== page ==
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article imageOp-Ed: Economic conditions may help preserve Ukraine ceasefire

By Ken Hanly     Dec 13, 2014 in World
Kiev - On Friday the fragile ceasefire extended after the recent "Day of Silence" called for by the Ukrainian president Petro Poroshenko, appeared to be holding for the most part.
Poroshenko had called for the "Day of Silence" back on Tuesday December 9. Poroshenko hoped that the move would lead to a more durable ceasefire and eventually peace talks. Although eastern separatists agreed to the truce, the Ukrainian military accused them of violating the agreement.
A ceasefire agreed to back on Sept. 5 has been continually violated by both sides. UN estimates are that there were more than 10 casualties a day on average after the agreement up to the Day of Silence. Ukraine, and NATO as well, claim that Russia has thousands of its own troops in rebel-held areas. Russia vehemently denies this.
Andriy Lysenko, a spokesperson for the Ukrainian military, said Thursday that three soldiers had been killed in the last 24 hours and that there had been 22 violations of the ceasefire since the Day of Silence began.
Talks scheduled for this week had been called off due to the level of continuing violence. However, on Friday Ukrainian President Petro Poroshenko sounded a much more positive note. While speaking in Sydney, Australia, he said that Friday was the "first 24 hours in the last seven months when we have had a 'real' halt to clashes." Although a spokesperson for the Ukrainian military said that one soldier was wounded by gunfire the truce was holding generally on both sides. The eastern separatists said they remained interested in discussions.
The Russians are facing a deepening economic crisis. The economy is being hurt by western sanctions but even more by falling oil prices. The rouble has dropped over 40 percent in value against the dollar since June. The Ukrainian economy is even worse shape. The value of Ukrainian currency has also fallen drastically and foreign reserves are falling so quickly that some analysts think that there may be a default within weeks. Ukraine will also face stringent conditions attached to loans from the IMF. The loan is denominated in dollars and euros. To make payments Ukraine will no doubt sell off its assets at fire sale prices to western buyers. The loan is discussed in detail here.
Late in November, Ukraine cut off financial ties with areas held by the rebels. While this will save sending pension money and other payments to the areas, it will make the rebels more dependent on Russia and in effect confirms that they do not have the rights of other Ukrainians. Citizens in the area will no longer be able to use international credit card and banking transactions. Loans made to those in rebel held territories are unlikely to be repaid after this move I should think. Both Russian and Ukrainian oligarchs have little to gain by moves such as this. While Ukrainian oligarchs are anxious to develop greater ties with the west, it makes little business sense to completely cut off profitable ties to Russia. Even the chocolate king Poroshenko has, or had, profitable investments in Russia. So far Russia has apparently held back from explicit monetary support for the rebels but it may now be under pressure from the rebels to do so.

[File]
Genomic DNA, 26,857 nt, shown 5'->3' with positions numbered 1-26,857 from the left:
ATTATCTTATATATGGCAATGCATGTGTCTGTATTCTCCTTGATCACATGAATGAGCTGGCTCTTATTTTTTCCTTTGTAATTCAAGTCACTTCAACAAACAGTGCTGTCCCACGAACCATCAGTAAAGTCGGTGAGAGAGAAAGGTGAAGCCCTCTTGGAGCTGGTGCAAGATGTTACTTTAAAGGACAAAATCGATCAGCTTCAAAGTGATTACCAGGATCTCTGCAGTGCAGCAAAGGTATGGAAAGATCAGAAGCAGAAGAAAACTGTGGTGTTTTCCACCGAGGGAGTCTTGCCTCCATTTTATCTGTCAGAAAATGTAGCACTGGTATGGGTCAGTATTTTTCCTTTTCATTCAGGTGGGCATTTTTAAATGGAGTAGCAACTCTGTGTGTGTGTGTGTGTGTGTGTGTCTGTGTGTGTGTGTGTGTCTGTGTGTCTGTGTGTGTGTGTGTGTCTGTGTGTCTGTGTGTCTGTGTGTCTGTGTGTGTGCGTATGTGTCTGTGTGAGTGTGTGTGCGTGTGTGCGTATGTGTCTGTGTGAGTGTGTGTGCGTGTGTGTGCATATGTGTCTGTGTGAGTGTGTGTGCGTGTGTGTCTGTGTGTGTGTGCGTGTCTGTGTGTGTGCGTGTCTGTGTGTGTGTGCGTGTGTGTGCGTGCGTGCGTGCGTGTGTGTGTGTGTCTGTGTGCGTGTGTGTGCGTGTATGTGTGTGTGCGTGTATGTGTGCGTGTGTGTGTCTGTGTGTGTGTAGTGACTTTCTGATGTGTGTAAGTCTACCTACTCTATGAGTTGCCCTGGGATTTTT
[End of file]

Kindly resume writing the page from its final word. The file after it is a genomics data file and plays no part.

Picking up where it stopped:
Russian Foreign Minister Sergei Lavrov also expressed optimism: “A real chance has emerged to restore peace in Ukraine. It was difficult, but there is still a truce and a cease-fire.” Lavrov also said that Russia viewed rebel-held areas as part of Ukraine's future. He called for "political dialogue, which should ultimately lead to constitutional reform in Ukraine with the participation of all regions and political forces in the country".
Nevertheless Russia appears to be supplying more military equipment and personnel to rebels according to Lysenko, the Ukrainian military spokesperson. Meanwhile the US has increased sanctions on Russia while sending arms and other aid: Significantly, the bill authorizes the president to make available defensive weapons, services and training to Ukraine, including anti-tank weapons, crew weapons and ammunition, counter-artillery radar, tactical troop-operated surveillance drones, and command and communications equipment. It also includes additional aid for Ukraine, earmarked to help Ukraine loosen its reliance on Russian energy, and strengthen civil society. This will add even more tension to already tense US-Russia relations. In spite of huge debts, Ukraine will double its defense budget next year, as noted on the appended video.
This opinion article was written by an independent writer. The opinions and views expressed herein are those of the author and are not necessarily intended to reflect those of
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